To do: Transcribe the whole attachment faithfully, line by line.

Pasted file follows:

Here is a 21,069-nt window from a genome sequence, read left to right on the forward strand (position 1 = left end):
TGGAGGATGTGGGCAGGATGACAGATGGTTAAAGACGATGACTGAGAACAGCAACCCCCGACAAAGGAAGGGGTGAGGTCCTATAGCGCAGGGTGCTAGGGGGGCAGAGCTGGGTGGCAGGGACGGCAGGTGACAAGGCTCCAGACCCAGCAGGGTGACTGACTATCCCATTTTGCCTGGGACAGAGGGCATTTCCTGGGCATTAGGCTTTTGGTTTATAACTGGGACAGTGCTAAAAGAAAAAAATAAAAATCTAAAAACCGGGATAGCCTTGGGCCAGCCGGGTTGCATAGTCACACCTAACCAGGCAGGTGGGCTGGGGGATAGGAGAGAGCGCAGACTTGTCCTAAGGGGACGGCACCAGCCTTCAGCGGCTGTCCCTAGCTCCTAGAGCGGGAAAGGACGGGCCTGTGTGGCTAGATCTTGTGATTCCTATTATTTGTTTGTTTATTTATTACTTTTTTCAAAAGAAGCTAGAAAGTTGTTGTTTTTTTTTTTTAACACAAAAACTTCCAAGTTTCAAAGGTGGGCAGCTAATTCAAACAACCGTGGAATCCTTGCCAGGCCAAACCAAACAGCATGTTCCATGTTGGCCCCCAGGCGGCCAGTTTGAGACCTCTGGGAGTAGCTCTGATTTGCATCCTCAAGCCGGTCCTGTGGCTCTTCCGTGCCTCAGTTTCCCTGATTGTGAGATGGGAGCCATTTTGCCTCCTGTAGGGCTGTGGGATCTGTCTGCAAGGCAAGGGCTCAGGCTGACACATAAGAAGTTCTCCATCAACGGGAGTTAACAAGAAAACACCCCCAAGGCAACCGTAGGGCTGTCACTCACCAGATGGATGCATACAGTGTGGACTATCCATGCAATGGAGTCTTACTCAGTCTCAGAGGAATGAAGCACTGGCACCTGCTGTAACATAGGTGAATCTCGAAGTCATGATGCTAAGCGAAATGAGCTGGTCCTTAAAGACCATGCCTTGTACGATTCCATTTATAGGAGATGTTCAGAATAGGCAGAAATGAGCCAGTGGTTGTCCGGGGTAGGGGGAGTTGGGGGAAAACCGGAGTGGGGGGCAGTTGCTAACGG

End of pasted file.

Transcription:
Here is a 21,069-nt window from a genome sequence, read left to right on the forward strand (position 1 = left end):
TGGAGGATGTGGGCAGGATGACAGATGGTTAAAGACGATGACTGAGAACAGCAACCCCCGACAAAGGAAGGGGTGAGGTCCTATAGCGCAGGGTGCTAGGGGGGCAGAGCTGGGTGGCAGGGACGGCAGGTGACAAGGCTCCAGACCCAGCAGGGTGACTGACTATCCCATTTTGCCTGGGACAGAGGGCATTTCCTGGGCATTAGGCTTTTGGTTTATAACTGGGACAGTGCTAAAAGAAAAAAATAAAAATCTAAAAACCGGGATAGCCTTGGGCCAGCCGGGTTGCATAGTCACACCTAACCAGGCAGGTGGGCTGGGGGATAGGAGAGAGCGCAGACTTGTCCTAAGGGGACGGCACCAGCCTTCAGCGGCTGTCCCTAGCTCCTAGAGCGGGAAAGGACGGGCCTGTGTGGCTAGATCTTGTGATTCCTATTATTTGTTTGTTTATTTATTACTTTTTTCAAAAGAAGCTAGAAAGTTGTTGTTTTTTTTTTTTAACACAAAAACTTCCAAGTTTCAAAGGTGGGCAGCTAATTCAAACAACCGTGGAATCCTTGCCAGGCCAAACCAAACAGCATGTTCCATGTTGGCCCCCAGGCGGCCAGTTTGAGACCTCTGGGAGTAGCTCTGATTTGCATCCTCAAGCCGGTCCTGTGGCTCTTCCGTGCCTCAGTTTCCCTGATTGTGAGATGGGAGCCATTTTGCCTCCTGTAGGGCTGTGGGATCTGTCTGCAAGGCAAGGGCTCAGGCTGACACATAAGAAGTTCTCCATCAACGGGAGTTAACAAGAAAACACCCCCAAGGCAACCGTAGGGCTGTCACTCACCAGATGGATGCATACAGTGTGGACTATCCATGCAATGGAGTCTTACTCAGTCTCAGAGGAATGAAGCACTGGCACCTGCTGTAACATAGGTGAATCTCGAAGTCATGATGCTAAGCGAAATGAGCTGGTCCTTAAAGACCATGCCTTGTACGATTCCATTTATAGGAGATGTTCAGAATAGGCAGAAATGAGCCAGTGGTTGTCCGGGGTAGGGGGAGTTGGGGGAAAACCGGAGTGGGGGGCAGTTGCTAACGG